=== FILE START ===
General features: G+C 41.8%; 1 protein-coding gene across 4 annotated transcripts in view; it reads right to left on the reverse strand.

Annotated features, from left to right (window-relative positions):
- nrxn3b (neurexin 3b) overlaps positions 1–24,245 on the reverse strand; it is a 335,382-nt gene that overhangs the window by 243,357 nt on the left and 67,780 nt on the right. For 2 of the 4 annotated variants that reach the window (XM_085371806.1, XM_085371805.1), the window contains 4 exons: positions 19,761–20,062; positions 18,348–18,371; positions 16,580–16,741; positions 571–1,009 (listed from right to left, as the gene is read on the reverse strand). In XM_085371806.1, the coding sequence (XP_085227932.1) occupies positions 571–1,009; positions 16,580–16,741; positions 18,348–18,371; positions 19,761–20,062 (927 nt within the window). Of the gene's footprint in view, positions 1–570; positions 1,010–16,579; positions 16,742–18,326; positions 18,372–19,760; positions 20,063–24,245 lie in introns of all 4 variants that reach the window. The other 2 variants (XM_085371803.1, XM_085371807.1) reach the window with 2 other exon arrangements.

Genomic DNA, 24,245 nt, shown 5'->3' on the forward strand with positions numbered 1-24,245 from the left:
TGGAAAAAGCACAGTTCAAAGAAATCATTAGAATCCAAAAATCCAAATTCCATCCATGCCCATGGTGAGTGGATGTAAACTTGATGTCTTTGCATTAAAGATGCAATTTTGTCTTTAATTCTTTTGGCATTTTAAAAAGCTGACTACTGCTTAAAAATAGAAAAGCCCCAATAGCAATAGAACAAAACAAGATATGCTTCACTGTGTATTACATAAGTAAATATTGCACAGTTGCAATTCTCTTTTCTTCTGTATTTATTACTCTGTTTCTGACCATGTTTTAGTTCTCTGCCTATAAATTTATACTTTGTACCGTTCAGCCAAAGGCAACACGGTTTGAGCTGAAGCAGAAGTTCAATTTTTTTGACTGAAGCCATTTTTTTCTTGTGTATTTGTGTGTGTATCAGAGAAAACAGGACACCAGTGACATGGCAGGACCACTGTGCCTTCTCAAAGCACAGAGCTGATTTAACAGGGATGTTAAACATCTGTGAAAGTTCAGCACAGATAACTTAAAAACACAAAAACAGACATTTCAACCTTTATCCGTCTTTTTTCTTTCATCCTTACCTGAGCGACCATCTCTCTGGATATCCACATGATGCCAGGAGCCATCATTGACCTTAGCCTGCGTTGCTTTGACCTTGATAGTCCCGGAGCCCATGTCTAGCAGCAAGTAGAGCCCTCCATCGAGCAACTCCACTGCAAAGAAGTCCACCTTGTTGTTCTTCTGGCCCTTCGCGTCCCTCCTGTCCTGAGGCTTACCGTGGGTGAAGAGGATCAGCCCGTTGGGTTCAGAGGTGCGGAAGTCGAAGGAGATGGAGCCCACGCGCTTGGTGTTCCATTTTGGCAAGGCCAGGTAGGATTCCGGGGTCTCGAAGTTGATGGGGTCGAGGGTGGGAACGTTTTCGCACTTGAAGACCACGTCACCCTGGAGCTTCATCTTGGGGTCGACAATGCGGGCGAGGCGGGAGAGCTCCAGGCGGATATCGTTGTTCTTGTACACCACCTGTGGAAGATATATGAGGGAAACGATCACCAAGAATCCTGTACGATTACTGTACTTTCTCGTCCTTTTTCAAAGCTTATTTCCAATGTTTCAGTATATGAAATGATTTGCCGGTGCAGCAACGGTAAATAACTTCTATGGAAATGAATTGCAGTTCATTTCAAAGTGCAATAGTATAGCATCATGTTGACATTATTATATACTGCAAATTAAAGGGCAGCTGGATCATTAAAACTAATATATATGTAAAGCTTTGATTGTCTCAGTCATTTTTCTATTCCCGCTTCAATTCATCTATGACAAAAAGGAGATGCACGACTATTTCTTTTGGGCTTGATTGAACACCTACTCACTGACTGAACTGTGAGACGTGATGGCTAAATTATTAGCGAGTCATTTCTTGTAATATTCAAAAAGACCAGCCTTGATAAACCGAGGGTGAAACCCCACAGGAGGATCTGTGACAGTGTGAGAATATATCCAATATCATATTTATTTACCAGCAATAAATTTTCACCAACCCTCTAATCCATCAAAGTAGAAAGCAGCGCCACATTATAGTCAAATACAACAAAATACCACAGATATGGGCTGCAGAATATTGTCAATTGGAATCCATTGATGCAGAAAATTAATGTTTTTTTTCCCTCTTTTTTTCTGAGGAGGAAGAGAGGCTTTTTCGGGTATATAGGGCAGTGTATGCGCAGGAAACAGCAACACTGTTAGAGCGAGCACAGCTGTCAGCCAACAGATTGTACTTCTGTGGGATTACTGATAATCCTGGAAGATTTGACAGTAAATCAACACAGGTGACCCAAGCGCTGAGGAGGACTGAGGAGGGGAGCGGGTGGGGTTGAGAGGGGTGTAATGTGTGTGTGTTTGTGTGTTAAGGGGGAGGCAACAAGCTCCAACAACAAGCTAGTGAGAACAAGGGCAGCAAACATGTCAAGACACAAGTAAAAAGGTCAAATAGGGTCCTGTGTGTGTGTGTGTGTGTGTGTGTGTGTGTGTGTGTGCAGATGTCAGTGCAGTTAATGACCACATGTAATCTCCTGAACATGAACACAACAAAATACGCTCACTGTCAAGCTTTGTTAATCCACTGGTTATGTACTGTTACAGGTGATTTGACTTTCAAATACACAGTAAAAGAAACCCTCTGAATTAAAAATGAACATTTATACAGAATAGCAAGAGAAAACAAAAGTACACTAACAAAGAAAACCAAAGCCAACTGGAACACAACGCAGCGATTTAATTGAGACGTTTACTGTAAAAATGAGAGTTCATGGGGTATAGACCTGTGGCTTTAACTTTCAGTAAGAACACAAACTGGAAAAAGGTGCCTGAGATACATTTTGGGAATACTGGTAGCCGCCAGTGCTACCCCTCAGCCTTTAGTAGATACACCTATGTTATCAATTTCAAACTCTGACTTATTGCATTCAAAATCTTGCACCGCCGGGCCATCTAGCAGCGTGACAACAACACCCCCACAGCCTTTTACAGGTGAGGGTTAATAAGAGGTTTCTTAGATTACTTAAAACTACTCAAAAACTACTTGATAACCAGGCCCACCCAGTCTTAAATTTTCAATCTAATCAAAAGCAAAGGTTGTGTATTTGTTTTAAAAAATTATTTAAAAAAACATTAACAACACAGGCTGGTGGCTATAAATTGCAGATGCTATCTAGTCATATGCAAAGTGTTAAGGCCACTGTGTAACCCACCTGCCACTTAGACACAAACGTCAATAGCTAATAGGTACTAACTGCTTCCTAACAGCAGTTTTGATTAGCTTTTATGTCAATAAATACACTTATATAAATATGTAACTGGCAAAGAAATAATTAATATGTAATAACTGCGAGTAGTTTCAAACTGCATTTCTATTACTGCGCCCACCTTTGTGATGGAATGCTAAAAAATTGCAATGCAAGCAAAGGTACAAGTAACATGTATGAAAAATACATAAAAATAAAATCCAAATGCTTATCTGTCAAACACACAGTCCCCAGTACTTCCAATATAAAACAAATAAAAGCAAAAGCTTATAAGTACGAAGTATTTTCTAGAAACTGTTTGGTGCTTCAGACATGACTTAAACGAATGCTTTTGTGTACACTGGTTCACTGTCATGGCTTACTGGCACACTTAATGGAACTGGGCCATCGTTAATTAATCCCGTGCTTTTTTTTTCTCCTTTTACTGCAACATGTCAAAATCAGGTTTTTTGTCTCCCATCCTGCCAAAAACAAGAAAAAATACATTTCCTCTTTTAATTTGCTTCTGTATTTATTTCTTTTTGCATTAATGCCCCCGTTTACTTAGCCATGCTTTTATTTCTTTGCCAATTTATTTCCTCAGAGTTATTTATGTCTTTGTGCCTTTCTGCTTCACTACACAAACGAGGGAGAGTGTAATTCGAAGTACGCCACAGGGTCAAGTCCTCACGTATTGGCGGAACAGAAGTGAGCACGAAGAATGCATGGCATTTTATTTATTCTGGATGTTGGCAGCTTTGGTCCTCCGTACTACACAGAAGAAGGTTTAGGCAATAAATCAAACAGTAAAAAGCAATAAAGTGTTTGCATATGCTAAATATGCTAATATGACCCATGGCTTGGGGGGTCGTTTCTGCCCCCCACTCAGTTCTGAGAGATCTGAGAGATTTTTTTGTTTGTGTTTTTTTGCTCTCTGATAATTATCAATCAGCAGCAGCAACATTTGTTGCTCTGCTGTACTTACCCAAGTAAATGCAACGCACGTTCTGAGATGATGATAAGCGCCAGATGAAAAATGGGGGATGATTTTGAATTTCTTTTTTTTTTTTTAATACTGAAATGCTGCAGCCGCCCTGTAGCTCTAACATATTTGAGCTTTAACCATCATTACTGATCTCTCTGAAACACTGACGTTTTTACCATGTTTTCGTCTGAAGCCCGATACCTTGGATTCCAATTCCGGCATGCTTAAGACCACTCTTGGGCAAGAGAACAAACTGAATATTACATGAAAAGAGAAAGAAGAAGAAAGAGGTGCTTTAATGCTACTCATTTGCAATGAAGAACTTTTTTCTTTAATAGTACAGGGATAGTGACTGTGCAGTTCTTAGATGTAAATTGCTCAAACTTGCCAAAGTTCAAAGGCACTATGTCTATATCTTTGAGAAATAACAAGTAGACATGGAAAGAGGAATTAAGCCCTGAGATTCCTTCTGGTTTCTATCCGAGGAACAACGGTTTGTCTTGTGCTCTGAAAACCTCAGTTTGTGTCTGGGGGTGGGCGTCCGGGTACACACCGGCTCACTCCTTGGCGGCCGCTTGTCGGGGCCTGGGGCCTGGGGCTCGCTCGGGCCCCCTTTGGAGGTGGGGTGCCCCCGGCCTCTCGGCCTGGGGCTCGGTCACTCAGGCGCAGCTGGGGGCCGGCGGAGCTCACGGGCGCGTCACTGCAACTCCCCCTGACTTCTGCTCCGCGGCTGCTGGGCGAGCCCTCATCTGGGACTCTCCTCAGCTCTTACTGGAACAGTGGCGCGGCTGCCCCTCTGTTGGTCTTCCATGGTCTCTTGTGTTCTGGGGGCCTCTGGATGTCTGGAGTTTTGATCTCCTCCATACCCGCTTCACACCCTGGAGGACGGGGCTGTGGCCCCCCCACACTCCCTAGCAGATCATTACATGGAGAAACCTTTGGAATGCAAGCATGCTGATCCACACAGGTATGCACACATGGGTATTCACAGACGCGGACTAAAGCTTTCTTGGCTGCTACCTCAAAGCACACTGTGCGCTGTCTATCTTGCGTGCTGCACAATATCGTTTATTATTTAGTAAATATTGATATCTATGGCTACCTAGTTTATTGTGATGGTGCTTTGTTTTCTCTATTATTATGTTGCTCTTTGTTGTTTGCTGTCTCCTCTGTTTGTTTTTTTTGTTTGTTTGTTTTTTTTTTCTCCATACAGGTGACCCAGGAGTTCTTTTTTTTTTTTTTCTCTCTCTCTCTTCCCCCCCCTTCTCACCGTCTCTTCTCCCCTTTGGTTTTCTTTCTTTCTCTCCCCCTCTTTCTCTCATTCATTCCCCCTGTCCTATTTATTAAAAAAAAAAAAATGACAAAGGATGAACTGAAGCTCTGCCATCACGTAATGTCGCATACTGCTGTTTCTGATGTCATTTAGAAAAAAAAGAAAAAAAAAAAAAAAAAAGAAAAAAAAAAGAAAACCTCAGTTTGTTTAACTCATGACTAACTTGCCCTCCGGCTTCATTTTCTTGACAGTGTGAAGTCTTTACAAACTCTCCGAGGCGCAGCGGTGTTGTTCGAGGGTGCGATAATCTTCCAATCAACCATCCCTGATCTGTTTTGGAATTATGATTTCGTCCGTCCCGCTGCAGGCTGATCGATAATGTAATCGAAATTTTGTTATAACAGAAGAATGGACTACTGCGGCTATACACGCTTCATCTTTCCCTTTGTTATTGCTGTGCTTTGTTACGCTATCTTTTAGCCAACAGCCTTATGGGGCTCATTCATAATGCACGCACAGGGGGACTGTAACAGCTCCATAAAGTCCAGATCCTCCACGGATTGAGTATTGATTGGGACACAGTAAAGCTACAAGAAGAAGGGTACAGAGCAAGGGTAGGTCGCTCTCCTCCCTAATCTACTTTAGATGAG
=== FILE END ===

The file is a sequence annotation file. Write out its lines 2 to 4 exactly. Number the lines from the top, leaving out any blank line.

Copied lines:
Annotated features, from left to right (window-relative positions):
- nrxn3b (neurexin 3b) overlaps positions 1–24,245 on the reverse strand; it is a 335,382-nt gene that overhangs the window by 243,357 nt on the left and 67,780 nt on the right. For 2 of the 4 annotated variants that reach the window (XM_085371806.1, XM_085371805.1), the window contains 4 exons: positions 19,761–20,062; positions 18,348–18,371; positions 16,580–16,741; positions 571–1,009 (listed from right to left, as the gene is read on the reverse strand). In XM_085371806.1, the coding sequence (XP_085227932.1) occupies positions 571–1,009; positions 16,580–16,741; positions 18,348–18,371; positions 19,761–20,062 (927 nt within the window). Of the gene's footprint in view, positions 1–570; positions 1,010–16,579; positions 16,742–18,326; positions 18,372–19,760; positions 20,063–24,245 lie in introns of all 4 variants that reach the window. The other 2 variants (XM_085371803.1, XM_085371807.1) reach the window with 2 other exon arrangements.

Genomic DNA, 24,245 nt, shown 5'->3' on the forward strand with positions numbered 1-24,245 from the left: